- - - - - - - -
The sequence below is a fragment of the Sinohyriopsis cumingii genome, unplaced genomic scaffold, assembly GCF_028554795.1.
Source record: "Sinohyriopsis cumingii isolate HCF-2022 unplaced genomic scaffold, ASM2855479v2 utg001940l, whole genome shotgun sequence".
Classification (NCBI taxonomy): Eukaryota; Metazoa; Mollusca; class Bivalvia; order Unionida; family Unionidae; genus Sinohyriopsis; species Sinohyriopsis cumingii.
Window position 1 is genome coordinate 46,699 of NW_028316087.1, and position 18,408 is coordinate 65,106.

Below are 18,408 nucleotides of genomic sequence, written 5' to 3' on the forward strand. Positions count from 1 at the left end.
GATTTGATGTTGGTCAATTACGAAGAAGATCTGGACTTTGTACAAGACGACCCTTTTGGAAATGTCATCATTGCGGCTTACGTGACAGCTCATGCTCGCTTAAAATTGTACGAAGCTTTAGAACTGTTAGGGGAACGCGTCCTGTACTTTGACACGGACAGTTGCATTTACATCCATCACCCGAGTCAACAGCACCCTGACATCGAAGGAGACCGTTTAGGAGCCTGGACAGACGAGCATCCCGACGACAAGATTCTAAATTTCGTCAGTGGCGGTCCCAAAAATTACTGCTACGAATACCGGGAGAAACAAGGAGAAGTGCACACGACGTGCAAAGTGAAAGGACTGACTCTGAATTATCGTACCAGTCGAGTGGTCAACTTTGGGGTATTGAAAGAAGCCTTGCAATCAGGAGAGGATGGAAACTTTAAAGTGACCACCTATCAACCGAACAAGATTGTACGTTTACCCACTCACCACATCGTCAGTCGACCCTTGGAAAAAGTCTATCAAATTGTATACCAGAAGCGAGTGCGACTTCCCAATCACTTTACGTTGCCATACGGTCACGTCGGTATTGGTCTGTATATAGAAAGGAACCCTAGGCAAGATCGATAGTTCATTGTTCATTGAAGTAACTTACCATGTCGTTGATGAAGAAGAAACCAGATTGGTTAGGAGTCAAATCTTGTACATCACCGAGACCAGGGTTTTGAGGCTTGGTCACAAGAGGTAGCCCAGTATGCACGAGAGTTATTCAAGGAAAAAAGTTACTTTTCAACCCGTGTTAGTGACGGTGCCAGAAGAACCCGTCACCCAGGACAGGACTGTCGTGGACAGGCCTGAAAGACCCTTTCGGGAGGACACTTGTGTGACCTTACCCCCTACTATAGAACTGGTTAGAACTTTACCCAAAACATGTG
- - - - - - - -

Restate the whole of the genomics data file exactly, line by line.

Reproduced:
The sequence below is a fragment of the Sinohyriopsis cumingii genome, unplaced genomic scaffold, assembly GCF_028554795.1.
Source record: "Sinohyriopsis cumingii isolate HCF-2022 unplaced genomic scaffold, ASM2855479v2 utg001940l, whole genome shotgun sequence".
Classification (NCBI taxonomy): Eukaryota; Metazoa; Mollusca; class Bivalvia; order Unionida; family Unionidae; genus Sinohyriopsis; species Sinohyriopsis cumingii.
Window position 1 is genome coordinate 46,699 of NW_028316087.1, and position 18,408 is coordinate 65,106.

Below are 18,408 nucleotides of genomic sequence, written 5' to 3' on the forward strand. Positions count from 1 at the left end.
GATTTGATGTTGGTCAATTACGAAGAAGATCTGGACTTTGTACAAGACGACCCTTTTGGAAATGTCATCATTGCGGCTTACGTGACAGCTCATGCTCGCTTAAAATTGTACGAAGCTTTAGAACTGTTAGGGGAACGCGTCCTGTACTTTGACACGGACAGTTGCATTTACATCCATCACCCGAGTCAACAGCACCCTGACATCGAAGGAGACCGTTTAGGAGCCTGGACAGACGAGCATCCCGACGACAAGATTCTAAATTTCGTCAGTGGCGGTCCCAAAAATTACTGCTACGAATACCGGGAGAAACAAGGAGAAGTGCACACGACGTGCAAAGTGAAAGGACTGACTCTGAATTATCGTACCAGTCGAGTGGTCAACTTTGGGGTATTGAAAGAAGCCTTGCAATCAGGAGAGGATGGAAACTTTAAAGTGACCACCTATCAACCGAACAAGATTGTACGTTTACCCACTCACCACATCGTCAGTCGACCCTTGGAAAAAGTCTATCAAATTGTATACCAGAAGCGAGTGCGACTTCCCAATCACTTTACGTTGCCATACGGTCACGTCGGTATTGGTCTGTATATAGAAAGGAACCCTAGGCAAGATCGATAGTTCATTGTTCATTGAAGTAACTTACCATGTCGTTGATGAAGAAGAAACCAGATTGGTTAGGAGTCAAATCTTGTACATCACCGAGACCAGGGTTTTGAGGCTTGGTCACAAGAGGTAGCCCAGTATGCACGAGAGTTATTCAAGGAAAAAAGTTACTTTTCAACCCGTGTTAGTGACGGTGCCAGAAGAACCCGTCACCCAGGACAGGACTGTCGTGGACAGGCCTGAAAGACCCTTTCGGGAGGACACTTGTGTGACCTTACCCCCTACTATAGAACTGGTTAGAACTTTACCCAAAACATGTG